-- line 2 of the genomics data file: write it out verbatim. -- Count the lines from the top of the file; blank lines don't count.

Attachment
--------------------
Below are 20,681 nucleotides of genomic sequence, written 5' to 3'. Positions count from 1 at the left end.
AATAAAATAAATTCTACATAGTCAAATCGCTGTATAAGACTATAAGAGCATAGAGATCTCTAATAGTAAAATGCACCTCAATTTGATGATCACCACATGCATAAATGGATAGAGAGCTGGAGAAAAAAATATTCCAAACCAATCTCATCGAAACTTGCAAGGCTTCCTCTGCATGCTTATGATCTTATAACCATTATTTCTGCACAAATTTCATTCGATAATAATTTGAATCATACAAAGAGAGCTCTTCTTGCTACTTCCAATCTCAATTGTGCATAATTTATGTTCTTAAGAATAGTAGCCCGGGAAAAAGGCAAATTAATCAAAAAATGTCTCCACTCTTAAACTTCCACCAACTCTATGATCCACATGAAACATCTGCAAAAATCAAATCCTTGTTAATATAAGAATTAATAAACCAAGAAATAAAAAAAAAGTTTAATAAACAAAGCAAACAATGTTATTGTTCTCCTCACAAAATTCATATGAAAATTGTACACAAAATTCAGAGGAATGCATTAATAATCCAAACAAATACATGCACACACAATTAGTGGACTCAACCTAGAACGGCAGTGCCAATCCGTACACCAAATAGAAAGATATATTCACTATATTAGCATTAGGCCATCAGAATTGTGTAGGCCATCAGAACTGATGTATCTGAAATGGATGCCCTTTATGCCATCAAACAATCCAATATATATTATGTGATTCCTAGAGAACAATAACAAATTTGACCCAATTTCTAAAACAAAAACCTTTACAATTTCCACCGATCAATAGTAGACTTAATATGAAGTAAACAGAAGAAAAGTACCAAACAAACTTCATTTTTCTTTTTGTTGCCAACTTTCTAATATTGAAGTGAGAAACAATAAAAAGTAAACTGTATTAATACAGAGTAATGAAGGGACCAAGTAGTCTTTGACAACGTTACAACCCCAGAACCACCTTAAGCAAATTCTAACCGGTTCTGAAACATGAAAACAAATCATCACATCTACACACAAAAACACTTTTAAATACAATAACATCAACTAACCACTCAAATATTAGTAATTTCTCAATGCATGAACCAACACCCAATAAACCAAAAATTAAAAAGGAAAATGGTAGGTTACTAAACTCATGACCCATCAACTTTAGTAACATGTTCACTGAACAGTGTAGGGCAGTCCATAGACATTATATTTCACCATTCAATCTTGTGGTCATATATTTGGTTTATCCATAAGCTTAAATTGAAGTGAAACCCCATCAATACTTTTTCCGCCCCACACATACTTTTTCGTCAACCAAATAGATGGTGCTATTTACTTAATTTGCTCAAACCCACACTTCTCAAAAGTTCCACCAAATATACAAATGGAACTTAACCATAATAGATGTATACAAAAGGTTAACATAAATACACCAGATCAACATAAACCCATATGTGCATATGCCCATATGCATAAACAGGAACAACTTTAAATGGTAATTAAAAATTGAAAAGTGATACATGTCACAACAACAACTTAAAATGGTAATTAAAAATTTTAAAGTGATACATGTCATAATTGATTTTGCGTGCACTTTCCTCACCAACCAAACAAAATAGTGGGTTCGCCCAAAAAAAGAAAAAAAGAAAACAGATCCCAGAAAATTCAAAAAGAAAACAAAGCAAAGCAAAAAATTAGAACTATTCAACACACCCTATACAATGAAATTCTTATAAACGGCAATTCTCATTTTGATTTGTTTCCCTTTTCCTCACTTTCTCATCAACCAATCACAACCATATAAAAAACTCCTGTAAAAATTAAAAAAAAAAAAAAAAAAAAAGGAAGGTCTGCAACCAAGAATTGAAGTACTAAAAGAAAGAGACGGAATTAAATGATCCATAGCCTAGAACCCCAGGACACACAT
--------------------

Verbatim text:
AATAAAATAAATTCTACATAGTCAAATCGCTGTATAAGACTATAAGAGCATAGAGATCTCTAATAGTAAAATGCACCTCAATTTGATGATCACCACATGCATAAATGGATAGAGAGCTGGAGAAAAAAATATTCCAAACCAATCTCATCGAAACTTGCAAGGCTTCCTCTGCATGCTTATGATCTTATAACCATTATTTCTGCACAAATTTCATTCGATAATAATTTGAATCATACAAAGAGAGCTCTTCTTGCTACTTCCAATCTCAATTGTGCATAATTTATGTTCTTAAGAATAGTAGCCCGGGAAAAAGGCAAATTAATCAAAAAATGTCTCCACTCTTAAACTTCCACCAACTCTATGATCCACATGAAACATCTGCAAAAATCAAATCCTTGTTAATATAAGAATTAATAAACCAAGAAATAAAAAAAAAGTTTAATAAACAAAGCAAACAATGTTATTGTTCTCCTCACAAAATTCATATGAAAATTGTACACAAAATTCAGAGGAATGCATTAATAATCCAAACAAATACATGCACACACAATTAGTGGACTCAACCTAGAACGGCAGTGCCAATCCGTACACCAAATAGAAAGATATATTCACTATATTAGCATTAGGCCATCAGAATTGTGTAGGCCATCAGAACTGATGTATCTGAAATGGATGCCCTTTATGCCATCAAACAATCCAATATATATTATGTGATTCCTAGAGAACAATAACAAATTTGACCCAATTTCTAAAACAAAAACCTTTACAATTTCCACCGATCAATAGTAGACTTAATATGAAGTAAACAGAAGAAAAGTACCAAACAAACTTCATTTTTCTTTTTGTTGCCAACTTTCTAATATTGAAGTGAGAAACAATAAAAAGTAAACTGTATTAATACAGAGTAATGAAGGGACCAAGTAGTCTTTGACAACGTTACAACCCCAGAACCACCTTAAGCAAATTCTAACCGGTTCTGAAACATGAAAACAAATCATCACATCTACACACAAAAACACTTTTAAATACAATAACATCAACTAACCACTCAAATATTAGTAATTTCTCAATGCATGAACCAACACCCAATAAACCAAAAATTAAAAAGGAAAATGGTAGGTTACTAAACTCATGACCCATCAACTTTAGTAACATGTTCACTGAACAGTGTAGGGCAGTCCATAGACATTATATTTCACCATTCAATCTTGTGGTCATATATTTGGTTTATCCATAAGCTTAAATTGAAGTGAAACCCCATCAATACTTTTTCCGCCCCACACATACTTTTTCGTCAACCAAATAGATGGTGCTATTTACTTAATTTGCTCAAACCCACACTTCTCAAAAGTTCCACCAAATATACAAATGGAACTTAACCATAATAGATGTATACAAAAGGTTAACATAAATACACCAGATCAACATAAACCCATATGTGCATATGCCCATATGCATAAACAGGAACAACTTTAAATGGTAATTAAAAATTGAAAAGTGATACATGTCACAACAACAACTTAAAATGGTAATTAAAAATTTTAAAGTGATACATGTCATAATTGATTTTGCGTGCACTTTCCTCACCAACCAAACAAAATAGTGGGTTCGCCCAAAAAAAGAAAAAAAGAAAACAGATCCCAGAAAATTCAAAAAGAAAACAAAGCAAAGCAAAAAATTAGAACTATTCAACACACCCTATACAATGAAATTCTTATAAACGGCAATTCTCATTTTGATTTGTTTCCCTTTTCCTCACTTTCTCATCAACCAATCACAACCATATAAAAAACTCCTGTAAAAATTAAAAAAAAAAAAAAAAAAAAAGGAAGGTCTGCAACCAAGAATTGAAGTACTAAAAGAAAGAGACGGAATTAAATGATCCATAGCCTAGAACCCCAGGACACACAT